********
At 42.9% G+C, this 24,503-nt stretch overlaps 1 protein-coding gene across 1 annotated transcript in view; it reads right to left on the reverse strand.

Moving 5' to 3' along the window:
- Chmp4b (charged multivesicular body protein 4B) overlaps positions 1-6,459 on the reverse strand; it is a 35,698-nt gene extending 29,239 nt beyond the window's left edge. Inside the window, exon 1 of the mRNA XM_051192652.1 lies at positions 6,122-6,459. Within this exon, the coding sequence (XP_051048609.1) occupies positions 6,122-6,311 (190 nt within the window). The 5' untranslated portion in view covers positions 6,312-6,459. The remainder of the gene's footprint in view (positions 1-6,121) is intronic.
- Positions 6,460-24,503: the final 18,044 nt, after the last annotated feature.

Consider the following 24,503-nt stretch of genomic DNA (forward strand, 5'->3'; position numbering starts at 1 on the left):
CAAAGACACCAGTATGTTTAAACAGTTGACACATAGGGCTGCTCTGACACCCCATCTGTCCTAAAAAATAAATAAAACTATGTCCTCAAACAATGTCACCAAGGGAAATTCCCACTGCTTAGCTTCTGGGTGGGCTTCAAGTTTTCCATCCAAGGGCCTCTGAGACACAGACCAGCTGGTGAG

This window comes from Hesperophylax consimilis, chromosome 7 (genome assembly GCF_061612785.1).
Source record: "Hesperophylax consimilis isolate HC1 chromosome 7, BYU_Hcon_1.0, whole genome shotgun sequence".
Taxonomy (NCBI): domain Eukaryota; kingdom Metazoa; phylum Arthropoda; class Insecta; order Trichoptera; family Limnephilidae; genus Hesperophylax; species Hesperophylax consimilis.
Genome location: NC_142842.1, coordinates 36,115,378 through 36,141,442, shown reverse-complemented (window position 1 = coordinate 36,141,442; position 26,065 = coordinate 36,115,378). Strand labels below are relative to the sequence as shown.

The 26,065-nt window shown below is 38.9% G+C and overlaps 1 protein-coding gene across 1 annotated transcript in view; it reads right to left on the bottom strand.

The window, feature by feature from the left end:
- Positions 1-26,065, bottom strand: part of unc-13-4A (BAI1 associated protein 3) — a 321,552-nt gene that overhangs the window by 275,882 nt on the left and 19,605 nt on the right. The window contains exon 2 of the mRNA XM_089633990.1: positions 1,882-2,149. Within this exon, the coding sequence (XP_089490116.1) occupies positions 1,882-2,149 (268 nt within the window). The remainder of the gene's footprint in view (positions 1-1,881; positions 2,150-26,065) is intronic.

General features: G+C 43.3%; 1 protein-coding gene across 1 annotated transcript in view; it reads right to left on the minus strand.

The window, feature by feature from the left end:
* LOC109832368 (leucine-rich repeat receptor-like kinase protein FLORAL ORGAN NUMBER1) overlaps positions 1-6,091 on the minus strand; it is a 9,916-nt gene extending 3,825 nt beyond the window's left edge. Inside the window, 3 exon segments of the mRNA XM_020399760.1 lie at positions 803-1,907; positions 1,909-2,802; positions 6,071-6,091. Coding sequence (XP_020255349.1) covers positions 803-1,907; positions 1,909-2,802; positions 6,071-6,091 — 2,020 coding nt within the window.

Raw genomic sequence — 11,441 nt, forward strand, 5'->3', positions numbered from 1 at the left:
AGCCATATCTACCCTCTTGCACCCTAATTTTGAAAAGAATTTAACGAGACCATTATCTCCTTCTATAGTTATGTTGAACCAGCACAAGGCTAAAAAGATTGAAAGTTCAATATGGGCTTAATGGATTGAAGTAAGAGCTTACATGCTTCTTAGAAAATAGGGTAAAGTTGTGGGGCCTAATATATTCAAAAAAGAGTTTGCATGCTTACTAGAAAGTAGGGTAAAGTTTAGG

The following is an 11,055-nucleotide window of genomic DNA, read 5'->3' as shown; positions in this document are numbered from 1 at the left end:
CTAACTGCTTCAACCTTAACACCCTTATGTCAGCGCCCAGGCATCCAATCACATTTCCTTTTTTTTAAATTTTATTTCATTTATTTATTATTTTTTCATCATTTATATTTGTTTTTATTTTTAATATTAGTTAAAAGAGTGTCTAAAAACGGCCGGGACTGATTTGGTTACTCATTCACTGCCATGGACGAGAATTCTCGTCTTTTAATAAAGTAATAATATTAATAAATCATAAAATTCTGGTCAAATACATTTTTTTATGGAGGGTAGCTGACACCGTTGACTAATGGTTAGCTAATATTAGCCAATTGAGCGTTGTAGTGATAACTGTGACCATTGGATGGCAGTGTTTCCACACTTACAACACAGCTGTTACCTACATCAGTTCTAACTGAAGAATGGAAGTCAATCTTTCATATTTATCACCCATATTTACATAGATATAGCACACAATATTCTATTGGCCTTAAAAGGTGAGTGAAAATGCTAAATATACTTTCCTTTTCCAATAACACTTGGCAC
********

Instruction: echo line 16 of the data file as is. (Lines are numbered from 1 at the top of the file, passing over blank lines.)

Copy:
* LOC109832368 (leucine-rich repeat receptor-like kinase protein FLORAL ORGAN NUMBER1) overlaps positions 1-6,091 on the minus strand; it is a 9,916-nt gene extending 3,825 nt beyond the window's left edge. Inside the window, 3 exon segments of the mRNA XM_020399760.1 lie at positions 803-1,907; positions 1,909-2,802; positions 6,071-6,091. Coding sequence (XP_020255349.1) covers positions 803-1,907; positions 1,909-2,802; positions 6,071-6,091 — 2,020 coding nt within the window.